- 8.1 Estimation of Abundance and Density Based on Distance Sampling
- 8.2 Applications of Likelihood Functions in Population Estimation
- 8.3 Estimation of Population Abundance for a Closed Population Based on the Mark-Recapture Models of Otis et al. (1978)
- 8.4 Estimation of Abundance Based on a Cormack-Jolly-Seber Method for Open Populations
- 8.5 Estimation of Abundance Based on the Removal Method in a Closed Population
- 8.6 Estimation of Abundance Based on the Removal Method in an Open Population
- 8.7 Application of Surplus Production Modeling
- 8.8 Production Estimation Based on the Instantaneous Growth Rate Method
- 8.9 Production Estimation Based on the Size-Frequency Method

This document contains R versions of the boxed examples from **Chapter 8** of the “Analysis and Interpretation of Freshwater Fisheries Data” book. Some sections build on descriptions from previous sections, so each section may not stand completely on its own. More thorough discussions of the following items are available in linked vignettes:

- the use of linear models in R in the preliminaries vignette,
- differences between and the use of type-I, II, and III sums-of-squares in the preliminaries vignette, and
- the use of “least-squares means” is found in the preliminaries vignette.

The following additional packages are required to complete all of the examples (with the required functions noted as a comment and also noted in the specific examples below).

```
> library(FSA) # Subset, capHistSum, mrOpen, removal
> library(Rcapture) # desc, closedp, profileCI, openp
```

In addition, external tab-delimited text files are used to hold the data required for each example. These data are loaded into R in each example with `read.table()`

. Before using `read.table()`

the working directory of R must be set to where these files are located on **your** computer. The working directory for all data files on **my** computer is set with

`> setwd("C:/aaaWork/Web/fishR/BookVignettes/aiffd2007")`

In addition, I prefer to not show significance stars for hypothesis test output, reduce the margins on plots, alter the axis label positions, and reduce the axis tick length. In addition, contrasts are set in such a manner as to force R output to match SAS output for linear model summaries. All of these options are set with

```
> options(width=90,continue=" ",show.signif.stars=FALSE,
contrasts=c("contr.sum","contr.poly"))
> par(mar=c(3.5,3.5,1,1),mgp=c(2.1,0.4,0),tcl=-0.2)
```

An investigator snorkels along a 100-m transect that is randomly located in a stream reach containing 500 m\(^{2}\). Thirty Brook Trout (*Salvelinus fontinalis*) are observed at the right-angle distances (m) from the center of the transect. The data is entered below and shown in the text Box. The investigator would like to estimate the density of Brook Trout in the section and the total population in the reach.

The following variables are defined:

Variable | Definition |
---|---|

\(n\) | number of animals observed |

\(N\) | total population in reach |

\(A\) | total area of reach (m\(^2\)) |

\(D\) | density of fish (number/m\(^2\)) |

\(L\) | length of transect (m) |

\(y\) | right angle distance (m) from transect for each animal |

\(w\) | effective strip width |

\(V(N)\) | estimated variance of population estimate |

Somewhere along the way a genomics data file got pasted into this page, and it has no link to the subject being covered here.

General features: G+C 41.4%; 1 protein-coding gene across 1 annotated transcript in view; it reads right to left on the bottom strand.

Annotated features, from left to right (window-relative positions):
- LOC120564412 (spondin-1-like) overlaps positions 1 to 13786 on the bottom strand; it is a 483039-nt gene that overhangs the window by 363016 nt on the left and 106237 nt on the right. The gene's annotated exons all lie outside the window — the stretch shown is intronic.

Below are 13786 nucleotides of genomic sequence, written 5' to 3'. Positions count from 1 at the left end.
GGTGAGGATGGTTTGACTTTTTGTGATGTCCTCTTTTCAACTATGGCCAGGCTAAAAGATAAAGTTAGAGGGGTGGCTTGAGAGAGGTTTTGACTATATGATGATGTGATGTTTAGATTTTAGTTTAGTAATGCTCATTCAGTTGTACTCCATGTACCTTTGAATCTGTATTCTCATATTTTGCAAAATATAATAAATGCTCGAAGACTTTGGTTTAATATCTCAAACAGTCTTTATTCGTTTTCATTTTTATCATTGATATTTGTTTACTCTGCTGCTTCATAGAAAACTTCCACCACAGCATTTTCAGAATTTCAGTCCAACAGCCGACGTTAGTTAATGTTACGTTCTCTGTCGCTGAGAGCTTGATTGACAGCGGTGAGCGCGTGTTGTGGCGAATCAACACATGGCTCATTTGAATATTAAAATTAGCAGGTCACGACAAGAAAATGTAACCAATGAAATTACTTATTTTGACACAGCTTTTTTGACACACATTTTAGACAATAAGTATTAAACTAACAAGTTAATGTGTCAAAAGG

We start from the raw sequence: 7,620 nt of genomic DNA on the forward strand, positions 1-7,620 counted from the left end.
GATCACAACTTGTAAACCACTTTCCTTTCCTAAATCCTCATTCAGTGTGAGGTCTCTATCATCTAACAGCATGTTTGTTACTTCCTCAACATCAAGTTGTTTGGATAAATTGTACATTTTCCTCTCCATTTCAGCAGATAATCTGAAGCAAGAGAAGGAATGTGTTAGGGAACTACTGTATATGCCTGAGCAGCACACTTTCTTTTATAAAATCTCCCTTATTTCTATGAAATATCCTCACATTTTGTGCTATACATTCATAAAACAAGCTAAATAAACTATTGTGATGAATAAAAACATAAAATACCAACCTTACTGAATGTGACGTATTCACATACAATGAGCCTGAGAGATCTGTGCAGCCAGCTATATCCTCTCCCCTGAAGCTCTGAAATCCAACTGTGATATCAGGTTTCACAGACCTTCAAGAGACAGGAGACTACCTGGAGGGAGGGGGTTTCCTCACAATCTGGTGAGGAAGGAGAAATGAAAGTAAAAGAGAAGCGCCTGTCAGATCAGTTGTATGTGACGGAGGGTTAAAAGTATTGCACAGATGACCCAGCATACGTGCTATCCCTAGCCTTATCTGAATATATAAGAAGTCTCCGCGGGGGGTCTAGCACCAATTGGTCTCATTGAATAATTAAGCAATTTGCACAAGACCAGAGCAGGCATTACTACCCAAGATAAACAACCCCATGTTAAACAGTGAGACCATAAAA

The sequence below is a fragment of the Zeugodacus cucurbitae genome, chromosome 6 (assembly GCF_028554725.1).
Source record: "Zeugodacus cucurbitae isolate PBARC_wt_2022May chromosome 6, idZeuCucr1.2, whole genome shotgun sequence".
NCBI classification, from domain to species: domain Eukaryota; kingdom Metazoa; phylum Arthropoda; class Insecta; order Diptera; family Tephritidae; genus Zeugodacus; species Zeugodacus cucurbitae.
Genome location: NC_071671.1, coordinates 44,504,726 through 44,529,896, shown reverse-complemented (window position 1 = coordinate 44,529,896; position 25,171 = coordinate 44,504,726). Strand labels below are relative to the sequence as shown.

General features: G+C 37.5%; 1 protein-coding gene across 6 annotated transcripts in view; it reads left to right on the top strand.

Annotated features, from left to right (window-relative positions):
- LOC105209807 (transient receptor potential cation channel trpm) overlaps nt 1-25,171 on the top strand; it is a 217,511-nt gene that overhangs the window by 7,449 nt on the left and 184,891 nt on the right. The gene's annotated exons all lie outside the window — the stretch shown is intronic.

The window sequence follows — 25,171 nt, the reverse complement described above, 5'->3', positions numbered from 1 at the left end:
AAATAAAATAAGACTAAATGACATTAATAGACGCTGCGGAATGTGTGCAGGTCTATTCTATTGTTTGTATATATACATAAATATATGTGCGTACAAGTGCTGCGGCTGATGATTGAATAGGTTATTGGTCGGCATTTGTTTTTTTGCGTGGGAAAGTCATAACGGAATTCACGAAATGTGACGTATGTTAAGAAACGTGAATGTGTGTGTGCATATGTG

\(CI\) | confidence interval |

The perpendicular distances were entered directly into a vector by including the values in `c()`

. The total number of observations is found by giving the vector of measurements to `length()`

. Finally, the constants values for the transect length and the total area sampled, as provided by the authors, are also entered into objects.

```
> y <- c(0.7,0.1,0.6,0.3,0.4,0.1,3.2,0.4,0.6,1.4,0.2,0.1,2.5,0.4,4.6,2.2,0.5,1.6,
0.4,0.4,1.5,0.8,0.0,0.2,2.1,0.4,0.4,0.1,1.1,0.6)
> ( n <- length(y) )
```

`[1] 30`

```
> L <- 100
> A <- 500
```

The computational “formulas” for the exponential decline in sightability are shown below. Note that `sum()`

sums the values in the provided vector, `sqrt()`

finds the square root of the provided value, and `qnorm()`

finds the normal deviate that corresponds to the provided lower-tail areas.

`> ( w <- sum(y)/(n-1) )`

`[1] 0.962069`

`> ( D <- n/(2*L*w) )`

`[1] 0.155914`

`> ( N <- D*A )`

`[1] 77.95699`

`> ( V <- n/((n/N)^2)*(1-(n/N)+(n/(n-2))) )`

`[1] 341.6656`

`> ( CI <- N + qnorm(c(0.025,0.975))*sqrt(V) )`

`[1] 41.72863 114.18535`

The computational “formulas” for the half-normal decline in sightability are shown below.

`> ( w <- 1/sqrt(2/(pi*sum((y^2)/n))) )`

`[1] 1.752699`

`> ( D <- n/(2*L*w) )`

`[1] 0.08558229`

`> ( N <- D*A )`

`[1] 42.79115`

`> ( V <- n/((n/N)^2)*(1-(n/N)+(n/(n-2))) )`

`[1] 83.64071`

`> ( CI <- N + qnorm(c(0.025,0.975))*sqrt(V) )`

`[1] 24.86624 60.71605`

One of the beauties of R is that repetitive calculations can be “coded” into a function to simplify those calculations. Functions are created in R with `function()`

. The arguments to `function()`

are the arguments that will be required by the function being created. The results of `function()`

are assigned to an object that will be the name of the function being created. The calculations are then contained within a “{” and a “}” and the last line is the object that is returned by the function. For example, the following function, called `dstnc()`

, performs the computations from above when given the perpendicular distances, length of the transect, total area sampled, the distribution type for the decline in sightability, and the level of confidence.

```
> dstnc <- function(y,L,A,type=c("Exponential","Half-Normal"),conf.level=0.95) {
type <- match.arg(type)
if (type=="Exponential") { w <- sum(y)/(n-1) }